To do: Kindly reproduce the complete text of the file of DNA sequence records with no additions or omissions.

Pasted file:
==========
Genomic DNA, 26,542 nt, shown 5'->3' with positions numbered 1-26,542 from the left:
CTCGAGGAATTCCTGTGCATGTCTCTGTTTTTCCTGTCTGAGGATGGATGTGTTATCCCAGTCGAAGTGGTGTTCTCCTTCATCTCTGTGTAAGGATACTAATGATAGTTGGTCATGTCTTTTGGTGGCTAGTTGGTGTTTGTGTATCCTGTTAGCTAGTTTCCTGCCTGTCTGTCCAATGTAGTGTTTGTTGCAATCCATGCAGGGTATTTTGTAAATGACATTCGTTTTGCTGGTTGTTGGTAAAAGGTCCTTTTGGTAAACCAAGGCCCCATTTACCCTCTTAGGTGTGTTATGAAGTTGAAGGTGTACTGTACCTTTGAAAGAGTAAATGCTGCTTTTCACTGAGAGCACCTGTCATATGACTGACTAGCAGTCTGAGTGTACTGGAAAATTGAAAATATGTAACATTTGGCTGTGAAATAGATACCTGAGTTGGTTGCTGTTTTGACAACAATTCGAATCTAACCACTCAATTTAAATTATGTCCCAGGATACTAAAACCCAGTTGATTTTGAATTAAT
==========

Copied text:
Genomic DNA, 26,542 nt, shown 5'->3' with positions numbered 1-26,542 from the left:
CTCGAGGAATTCCTGTGCATGTCTCTGTTTTTCCTGTCTGAGGATGGATGTGTTATCCCAGTCGAAGTGGTGTTCTCCTTCATCTCTGTGTAAGGATACTAATGATAGTTGGTCATGTCTTTTGGTGGCTAGTTGGTGTTTGTGTATCCTGTTAGCTAGTTTCCTGCCTGTCTGTCCAATGTAGTGTTTGTTGCAATCCATGCAGGGTATTTTGTAAATGACATTCGTTTTGCTGGTTGTTGGTAAAAGGTCCTTTTGGTAAACCAAGGCCCCATTTACCCTCTTAGGTGTGTTATGAAGTTGAAGGTGTACTGTACCTTTGAAAGAGTAAATGCTGCTTTTCACTGAGAGCACCTGTCATATGACTGACTAGCAGTCTGAGTGTACTGGAAAATTGAAAATATGTAACATTTGGCTGTGAAATAGATACCTGAGTTGGTTGCTGTTTTGACAACAATTCGAATCTAACCACTCAATTTAAATTATGTCCCAGGATACTAAAACCCAGTTGATTTTGAATTAAT